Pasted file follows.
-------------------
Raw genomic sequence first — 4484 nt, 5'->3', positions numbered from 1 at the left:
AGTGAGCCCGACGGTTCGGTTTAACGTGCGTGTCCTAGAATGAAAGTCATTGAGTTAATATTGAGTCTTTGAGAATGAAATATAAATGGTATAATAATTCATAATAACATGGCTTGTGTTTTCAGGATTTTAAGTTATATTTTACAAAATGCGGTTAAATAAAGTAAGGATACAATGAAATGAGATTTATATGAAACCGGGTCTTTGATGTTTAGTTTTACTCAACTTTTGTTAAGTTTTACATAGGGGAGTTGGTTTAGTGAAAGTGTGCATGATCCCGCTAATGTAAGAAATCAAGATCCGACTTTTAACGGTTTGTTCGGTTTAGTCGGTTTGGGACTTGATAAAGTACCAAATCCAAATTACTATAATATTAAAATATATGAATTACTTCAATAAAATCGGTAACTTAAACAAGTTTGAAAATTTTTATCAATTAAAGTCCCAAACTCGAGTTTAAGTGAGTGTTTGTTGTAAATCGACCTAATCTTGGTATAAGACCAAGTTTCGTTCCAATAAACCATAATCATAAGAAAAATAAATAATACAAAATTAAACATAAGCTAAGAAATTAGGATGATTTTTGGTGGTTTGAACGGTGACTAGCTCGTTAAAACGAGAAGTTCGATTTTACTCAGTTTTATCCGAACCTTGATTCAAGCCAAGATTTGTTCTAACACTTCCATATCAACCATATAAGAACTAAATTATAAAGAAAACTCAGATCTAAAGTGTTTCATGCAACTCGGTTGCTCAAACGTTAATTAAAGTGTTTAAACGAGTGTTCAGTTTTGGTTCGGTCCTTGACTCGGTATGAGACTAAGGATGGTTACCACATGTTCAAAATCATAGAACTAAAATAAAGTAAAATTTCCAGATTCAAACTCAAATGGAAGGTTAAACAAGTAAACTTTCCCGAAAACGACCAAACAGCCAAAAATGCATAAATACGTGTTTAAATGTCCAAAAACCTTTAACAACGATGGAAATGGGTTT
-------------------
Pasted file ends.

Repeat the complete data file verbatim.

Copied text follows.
Raw genomic sequence first — 4484 nt, 5'->3', positions numbered from 1 at the left:
AGTGAGCCCGACGGTTCGGTTTAACGTGCGTGTCCTAGAATGAAAGTCATTGAGTTAATATTGAGTCTTTGAGAATGAAATATAAATGGTATAATAATTCATAATAACATGGCTTGTGTTTTCAGGATTTTAAGTTATATTTTACAAAATGCGGTTAAATAAAGTAAGGATACAATGAAATGAGATTTATATGAAACCGGGTCTTTGATGTTTAGTTTTACTCAACTTTTGTTAAGTTTTACATAGGGGAGTTGGTTTAGTGAAAGTGTGCATGATCCCGCTAATGTAAGAAATCAAGATCCGACTTTTAACGGTTTGTTCGGTTTAGTCGGTTTGGGACTTGATAAAGTACCAAATCCAAATTACTATAATATTAAAATATATGAATTACTTCAATAAAATCGGTAACTTAAACAAGTTTGAAAATTTTTATCAATTAAAGTCCCAAACTCGAGTTTAAGTGAGTGTTTGTTGTAAATCGACCTAATCTTGGTATAAGACCAAGTTTCGTTCCAATAAACCATAATCATAAGAAAAATAAATAATACAAAATTAAACATAAGCTAAGAAATTAGGATGATTTTTGGTGGTTTGAACGGTGACTAGCTCGTTAAAACGAGAAGTTCGATTTTACTCAGTTTTATCCGAACCTTGATTCAAGCCAAGATTTGTTCTAACACTTCCATATCAACCATATAAGAACTAAATTATAAAGAAAACTCAGATCTAAAGTGTTTCATGCAACTCGGTTGCTCAAACGTTAATTAAAGTGTTTAAACGAGTGTTCAGTTTTGGTTCGGTCCTTGACTCGGTATGAGACTAAGGATGGTTACCACATGTTCAAAATCATAGAACTAAAATAAAGTAAAATTTCCAGATTCAAACTCAAATGGAAGGTTAAACAAGTAAACTTTCCCGAAAACGACCAAACAGCCAAAAATGCATAAATACGTGTTTAAATGTCCAAAAACCTTTAACAACGATGGAAATGGGTTT